So here is the hot topic on the lips of everyone: how big is online video? Is it so trendy it is sitting at the cool kids table at lunch and having cute girls bring it pudding? Or is it the neglected nerd at the back of the cafeteria eating a bagged lunch all alone?

Measuring the success rate of online video is an increasing necessity for today’s marketers. Should dollars that are currently bracketed for virtual banner ads or television commercials be reassigned to the multipurpose web video format? If so, which website is currently making the biggest splash—Yahoo, Hulu, YouTube, AOL? Despite the clamor of investors, programmers, distributors and marketing specialists, no one has yet been able to conduct a conclusive, standardized study that proves exactly how popular online video has become, or how popular it’s expected to get.

One of the main reasons the task of measuring video views is so tricky is because every site has its own way of measuring video plays. Some trackers count plays per video unit (but don’t offer site-wide stats) and some merit partial plays of video (rather than only counting full plays from start to finish). Some sites only count one play per IP address, while others do not count embedded video content on third-party hosts. Even when a web video distributor or host guarantees advertisers a certain number of impressions, it’s hard to gauge when and if this quota is reached.

When it comes to measuring online video plays, the two main number crunchers are Nielsen and comScore. While their methods are similar (the random survey of web browsers’ video watching habits), variables remain–for example, Nielsen does not count paid distribution ad units, which may significantly alter video counts on certain sites. Between the two surveys last year, a shocking interval of approximately 7 billion views remained–enough of a difference that one service reported a 16.5% increase of online video viewership, while the other reported a 2.3% decrease

Many have suggested that the only reliable way to collect data would be a widespread, live assessment of usage on the largest video websites. However, the current expense of such an endeavor has kept survey companies at bay. Under certain conditions, comScore has expressed interest in the implementation of such an endeavor, while Nielsen has expressed that it would only be able to perform such an intricate study if the participatory sites were able to cover their respective surveillance costs.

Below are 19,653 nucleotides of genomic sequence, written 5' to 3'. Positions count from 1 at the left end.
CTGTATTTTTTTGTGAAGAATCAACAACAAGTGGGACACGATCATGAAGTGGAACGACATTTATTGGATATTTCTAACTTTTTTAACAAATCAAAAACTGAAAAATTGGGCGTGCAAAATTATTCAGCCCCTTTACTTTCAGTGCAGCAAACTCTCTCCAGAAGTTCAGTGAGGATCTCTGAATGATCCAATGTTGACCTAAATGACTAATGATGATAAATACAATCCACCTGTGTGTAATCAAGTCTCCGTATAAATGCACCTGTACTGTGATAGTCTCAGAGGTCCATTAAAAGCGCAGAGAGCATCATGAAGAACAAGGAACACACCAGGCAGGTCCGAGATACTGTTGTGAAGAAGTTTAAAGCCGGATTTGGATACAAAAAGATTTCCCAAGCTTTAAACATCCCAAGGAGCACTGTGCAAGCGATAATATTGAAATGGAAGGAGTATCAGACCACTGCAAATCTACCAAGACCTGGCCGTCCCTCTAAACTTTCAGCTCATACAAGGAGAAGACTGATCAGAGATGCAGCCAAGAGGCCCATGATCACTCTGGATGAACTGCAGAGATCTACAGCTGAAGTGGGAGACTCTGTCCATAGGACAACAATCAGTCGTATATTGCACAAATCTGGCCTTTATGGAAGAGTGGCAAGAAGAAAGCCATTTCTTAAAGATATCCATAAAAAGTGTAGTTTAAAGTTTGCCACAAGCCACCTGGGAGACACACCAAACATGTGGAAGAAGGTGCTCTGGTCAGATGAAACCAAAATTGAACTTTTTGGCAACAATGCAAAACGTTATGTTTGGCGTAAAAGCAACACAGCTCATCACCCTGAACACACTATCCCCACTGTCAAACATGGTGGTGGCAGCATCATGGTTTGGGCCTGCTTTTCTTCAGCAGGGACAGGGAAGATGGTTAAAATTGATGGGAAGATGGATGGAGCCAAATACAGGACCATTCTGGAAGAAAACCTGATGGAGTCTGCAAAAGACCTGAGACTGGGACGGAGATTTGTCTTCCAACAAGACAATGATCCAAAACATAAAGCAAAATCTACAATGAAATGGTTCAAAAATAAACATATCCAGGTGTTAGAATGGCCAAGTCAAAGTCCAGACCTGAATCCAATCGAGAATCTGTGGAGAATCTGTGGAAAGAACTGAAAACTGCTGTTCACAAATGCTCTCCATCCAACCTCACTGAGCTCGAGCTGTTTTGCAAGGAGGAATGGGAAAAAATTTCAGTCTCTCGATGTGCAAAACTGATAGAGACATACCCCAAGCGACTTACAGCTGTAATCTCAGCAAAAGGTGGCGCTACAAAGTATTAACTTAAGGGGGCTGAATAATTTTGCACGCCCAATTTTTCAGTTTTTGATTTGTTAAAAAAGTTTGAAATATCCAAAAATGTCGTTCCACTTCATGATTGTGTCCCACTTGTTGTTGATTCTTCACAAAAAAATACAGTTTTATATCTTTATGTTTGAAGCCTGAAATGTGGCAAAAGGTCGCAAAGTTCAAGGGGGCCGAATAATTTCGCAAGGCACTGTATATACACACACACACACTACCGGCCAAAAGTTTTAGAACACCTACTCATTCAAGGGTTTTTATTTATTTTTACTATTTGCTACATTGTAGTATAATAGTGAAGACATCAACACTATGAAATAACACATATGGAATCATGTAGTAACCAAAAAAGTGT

One thing on which all analysts seem to agree is that video viewership is on the rise. The percentage of Americans partaking of online video is estimated somewhere between 70-80%, according to BusinessWeek.com. Top sites like YouTube and Hulu are consistently if not increasingly patronized—and this trend is predicted to remain steady.

For the time being, the most dependable way to market remains a cocktail of resources. Television ads are not to be quit quite yet, and web banner ads are not completely out of fashion. But it might behoove curious marketing companies to launch their own mini-study by putting video ads on the web to see how it impacts their overall project and connects with the masses. That is, if your target audience is the young, hip crowd, it might make a bigger splash if a campaign is launched via viral video, in forms such as midstream ad placement or in-video product placement. Then again, a recent study concluded that 99% of video viewing still occurs on a television screen. As if to underscore that point, internet phenomenon Hulu finally made its debut into the mainstream with—that’s right—a well-placed and well-timed Superbowl commercial.

So it seems that the online video ad craze should be taken with a grain of salt–but stay on top of the numbers. Don’t be afraid to verge into the world of internet video marketing, or conduct your own trials. Depending on your audience, timing and placement, video ads may do wonders for your upcoming campaign. After all, it is the next big thing. Probably.